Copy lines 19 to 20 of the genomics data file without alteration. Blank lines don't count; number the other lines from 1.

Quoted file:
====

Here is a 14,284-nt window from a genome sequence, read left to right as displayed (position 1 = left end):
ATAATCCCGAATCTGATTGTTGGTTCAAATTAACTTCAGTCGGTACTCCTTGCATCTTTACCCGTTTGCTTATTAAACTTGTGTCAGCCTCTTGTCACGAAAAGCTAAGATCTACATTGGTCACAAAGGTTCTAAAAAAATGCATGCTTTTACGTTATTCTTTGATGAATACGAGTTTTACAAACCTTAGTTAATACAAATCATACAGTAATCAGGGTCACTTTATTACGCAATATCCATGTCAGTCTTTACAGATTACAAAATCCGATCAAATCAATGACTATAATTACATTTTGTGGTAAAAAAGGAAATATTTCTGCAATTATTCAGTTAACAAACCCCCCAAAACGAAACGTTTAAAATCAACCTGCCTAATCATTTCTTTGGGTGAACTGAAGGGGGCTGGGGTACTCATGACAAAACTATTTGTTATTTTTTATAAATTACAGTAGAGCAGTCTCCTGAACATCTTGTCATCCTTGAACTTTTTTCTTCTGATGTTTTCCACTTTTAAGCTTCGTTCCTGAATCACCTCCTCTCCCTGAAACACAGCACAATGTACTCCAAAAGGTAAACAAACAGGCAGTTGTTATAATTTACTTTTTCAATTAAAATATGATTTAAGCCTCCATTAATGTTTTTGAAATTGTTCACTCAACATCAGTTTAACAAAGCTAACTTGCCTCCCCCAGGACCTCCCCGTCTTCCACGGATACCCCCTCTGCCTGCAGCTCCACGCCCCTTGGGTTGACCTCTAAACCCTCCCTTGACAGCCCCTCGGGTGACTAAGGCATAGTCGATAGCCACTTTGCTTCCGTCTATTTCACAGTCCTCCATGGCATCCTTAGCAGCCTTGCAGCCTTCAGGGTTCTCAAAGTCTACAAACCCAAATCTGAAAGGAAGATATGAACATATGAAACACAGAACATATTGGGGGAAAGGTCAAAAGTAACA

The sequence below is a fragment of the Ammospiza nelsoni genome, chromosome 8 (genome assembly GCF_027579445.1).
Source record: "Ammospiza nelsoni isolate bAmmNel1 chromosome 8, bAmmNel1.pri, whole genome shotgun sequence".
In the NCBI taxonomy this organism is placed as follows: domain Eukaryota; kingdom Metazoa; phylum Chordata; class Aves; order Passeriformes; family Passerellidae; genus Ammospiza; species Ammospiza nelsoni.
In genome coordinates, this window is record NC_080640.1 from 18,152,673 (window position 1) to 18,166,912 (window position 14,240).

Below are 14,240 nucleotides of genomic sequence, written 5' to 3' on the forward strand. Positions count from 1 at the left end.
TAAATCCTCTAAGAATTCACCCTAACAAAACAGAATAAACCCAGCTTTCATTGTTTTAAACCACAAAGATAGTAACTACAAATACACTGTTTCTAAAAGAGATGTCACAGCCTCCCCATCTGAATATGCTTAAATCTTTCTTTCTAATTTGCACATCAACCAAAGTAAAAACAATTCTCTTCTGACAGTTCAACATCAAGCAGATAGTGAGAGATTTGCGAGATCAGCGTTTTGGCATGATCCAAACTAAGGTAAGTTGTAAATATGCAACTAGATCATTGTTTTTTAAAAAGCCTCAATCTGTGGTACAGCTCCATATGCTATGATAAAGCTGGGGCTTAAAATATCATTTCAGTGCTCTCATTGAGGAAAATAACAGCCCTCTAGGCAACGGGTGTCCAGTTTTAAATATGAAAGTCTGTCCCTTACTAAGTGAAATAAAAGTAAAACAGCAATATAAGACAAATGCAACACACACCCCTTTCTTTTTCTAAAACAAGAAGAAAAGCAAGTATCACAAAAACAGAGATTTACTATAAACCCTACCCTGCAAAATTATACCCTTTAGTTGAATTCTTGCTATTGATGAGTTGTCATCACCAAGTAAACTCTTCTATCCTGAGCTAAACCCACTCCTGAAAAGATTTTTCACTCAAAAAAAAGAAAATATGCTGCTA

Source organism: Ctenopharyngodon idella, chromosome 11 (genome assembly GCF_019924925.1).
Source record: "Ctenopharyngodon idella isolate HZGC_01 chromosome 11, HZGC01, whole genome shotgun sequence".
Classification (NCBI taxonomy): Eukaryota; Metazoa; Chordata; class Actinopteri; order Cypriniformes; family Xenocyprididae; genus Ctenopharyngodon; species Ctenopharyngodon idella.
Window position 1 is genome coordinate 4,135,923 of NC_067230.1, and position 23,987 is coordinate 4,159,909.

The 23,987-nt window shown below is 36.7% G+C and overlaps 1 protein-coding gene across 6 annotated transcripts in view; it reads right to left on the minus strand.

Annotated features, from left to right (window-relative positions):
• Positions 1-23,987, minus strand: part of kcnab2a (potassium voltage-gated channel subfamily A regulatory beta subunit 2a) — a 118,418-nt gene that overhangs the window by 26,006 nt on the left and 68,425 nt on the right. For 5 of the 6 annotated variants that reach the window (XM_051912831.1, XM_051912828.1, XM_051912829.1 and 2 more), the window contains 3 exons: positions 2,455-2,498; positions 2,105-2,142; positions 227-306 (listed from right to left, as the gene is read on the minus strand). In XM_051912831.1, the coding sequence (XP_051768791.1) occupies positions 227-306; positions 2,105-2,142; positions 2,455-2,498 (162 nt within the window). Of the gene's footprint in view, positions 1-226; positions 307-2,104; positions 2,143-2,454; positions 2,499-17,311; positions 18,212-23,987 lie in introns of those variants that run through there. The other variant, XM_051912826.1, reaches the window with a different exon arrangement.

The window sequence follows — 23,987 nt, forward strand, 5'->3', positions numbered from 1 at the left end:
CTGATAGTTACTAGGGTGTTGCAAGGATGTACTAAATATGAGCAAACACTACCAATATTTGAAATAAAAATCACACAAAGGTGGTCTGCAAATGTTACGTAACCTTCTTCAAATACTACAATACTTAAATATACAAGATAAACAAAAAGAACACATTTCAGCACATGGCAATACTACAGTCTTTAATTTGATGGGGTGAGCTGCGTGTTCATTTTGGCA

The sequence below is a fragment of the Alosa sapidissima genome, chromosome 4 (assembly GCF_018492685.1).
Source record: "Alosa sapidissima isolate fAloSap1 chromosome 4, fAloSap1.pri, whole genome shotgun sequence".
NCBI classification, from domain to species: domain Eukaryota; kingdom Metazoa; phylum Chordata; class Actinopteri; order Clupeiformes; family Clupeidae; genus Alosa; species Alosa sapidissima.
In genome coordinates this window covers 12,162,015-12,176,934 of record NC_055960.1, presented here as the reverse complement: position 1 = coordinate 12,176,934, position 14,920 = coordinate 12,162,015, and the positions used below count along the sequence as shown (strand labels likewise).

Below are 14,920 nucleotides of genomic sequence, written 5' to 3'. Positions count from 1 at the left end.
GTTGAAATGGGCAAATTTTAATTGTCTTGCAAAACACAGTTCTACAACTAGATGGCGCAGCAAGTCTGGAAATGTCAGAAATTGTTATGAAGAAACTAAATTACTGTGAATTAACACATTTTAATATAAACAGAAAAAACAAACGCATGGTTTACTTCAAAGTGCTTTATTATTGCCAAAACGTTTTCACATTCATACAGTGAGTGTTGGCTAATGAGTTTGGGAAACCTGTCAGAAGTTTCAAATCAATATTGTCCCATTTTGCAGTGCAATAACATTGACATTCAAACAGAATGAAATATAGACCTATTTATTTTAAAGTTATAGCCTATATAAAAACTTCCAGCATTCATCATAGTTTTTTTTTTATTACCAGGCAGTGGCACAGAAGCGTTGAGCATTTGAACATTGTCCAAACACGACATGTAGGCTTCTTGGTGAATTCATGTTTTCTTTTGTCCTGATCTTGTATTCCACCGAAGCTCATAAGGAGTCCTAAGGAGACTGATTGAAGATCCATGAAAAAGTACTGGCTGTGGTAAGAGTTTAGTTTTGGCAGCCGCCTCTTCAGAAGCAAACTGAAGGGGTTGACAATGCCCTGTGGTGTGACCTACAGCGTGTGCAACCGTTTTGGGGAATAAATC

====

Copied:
Source record: "Alosa sapidissima isolate fAloSap1 chromosome 4, fAloSap1.pri, whole genome shotgun sequence".
NCBI classification, from domain to species: domain Eukaryota; kingdom Metazoa; phylum Chordata; class Actinopteri; order Clupeiformes; family Clupeidae; genus Alosa; species Alosa sapidissima.